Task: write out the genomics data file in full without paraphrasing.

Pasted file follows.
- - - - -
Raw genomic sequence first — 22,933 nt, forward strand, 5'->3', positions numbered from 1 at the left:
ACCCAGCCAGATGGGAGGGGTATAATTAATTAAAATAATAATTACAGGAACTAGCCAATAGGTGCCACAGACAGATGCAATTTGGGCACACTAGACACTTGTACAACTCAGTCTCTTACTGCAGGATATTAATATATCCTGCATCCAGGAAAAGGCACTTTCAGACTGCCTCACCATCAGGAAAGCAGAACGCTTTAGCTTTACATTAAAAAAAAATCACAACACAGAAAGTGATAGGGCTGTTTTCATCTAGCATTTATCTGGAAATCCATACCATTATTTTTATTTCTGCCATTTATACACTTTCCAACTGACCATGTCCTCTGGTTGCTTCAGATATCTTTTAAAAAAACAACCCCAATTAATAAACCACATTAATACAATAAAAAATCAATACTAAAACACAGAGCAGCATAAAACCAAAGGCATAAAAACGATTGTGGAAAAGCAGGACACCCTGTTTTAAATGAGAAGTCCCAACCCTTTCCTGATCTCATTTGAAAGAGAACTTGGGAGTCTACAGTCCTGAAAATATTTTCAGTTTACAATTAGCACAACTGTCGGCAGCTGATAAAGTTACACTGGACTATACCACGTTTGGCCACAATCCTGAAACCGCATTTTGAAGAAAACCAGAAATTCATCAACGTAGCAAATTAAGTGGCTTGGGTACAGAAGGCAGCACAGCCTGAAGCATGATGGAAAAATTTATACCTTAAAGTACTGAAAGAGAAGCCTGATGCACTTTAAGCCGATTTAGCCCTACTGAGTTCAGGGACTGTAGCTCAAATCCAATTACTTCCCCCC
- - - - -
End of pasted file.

Raw genomic sequence first — 22,933 nt, forward strand, 5'->3', positions numbered from 1 at the left:
ACCCAGCCAGATGGGAGGGGTATAATTAATTAAAATAATAATTACAGGAACTAGCCAATAGGTGCCACAGACAGATGCAATTTGGGCACACTAGACACTTGTACAACTCAGTCTCTTACTGCAGGATATTAATATATCCTGCATCCAGGAAAAGGCACTTTCAGACTGCCTCACCATCAGGAAAGCAGAACGCTTTAGCTTTACATTAAAAAAAAATCACAACACAGAAAGTGATAGGGCTGTTTTCATCTAGCATTTATCTGGAAATCCATACCATTATTTTTATTTCTGCCATTTATACACTTTCCAACTGACCATGTCCTCTGGTTGCTTCAGATATCTTTTAAAAAAACAACCCCAATTAATAAACCACATTAATACAATAAAAAATCAATACTAAAACACAGAGCAGCATAAAACCAAAGGCATAAAAACGATTGTGGAAAAGCAGGACACCCTGTTTTAAATGAGAAGTCCCAACCCTTTCCTGATCTCATTTGAAAGAGAACTTGGGAGTCTACAGTCCTGAAAATATTTTCAGTTTACAATTAGCACAACTGTCGGCAGCTGATAAAGTTACACTGGACTATACCACGTTTGGCCACAATCCTGAAACCGCATTTTGAAGAAAACCAGAAATTCATCAACGTAGCAAATTAAGTGGCTTGGGTACAGAAGGCAGCACAGCCTGAAGCATGATGGAAAAATTTATACCTTAAAGTACTGAAAGAGAAGCCTGATGCACTTTAAGCCGATTTAGCCCTACTGAGTTCAGGGACTGTAGCTCAAATCCAATTACTTCCCCCC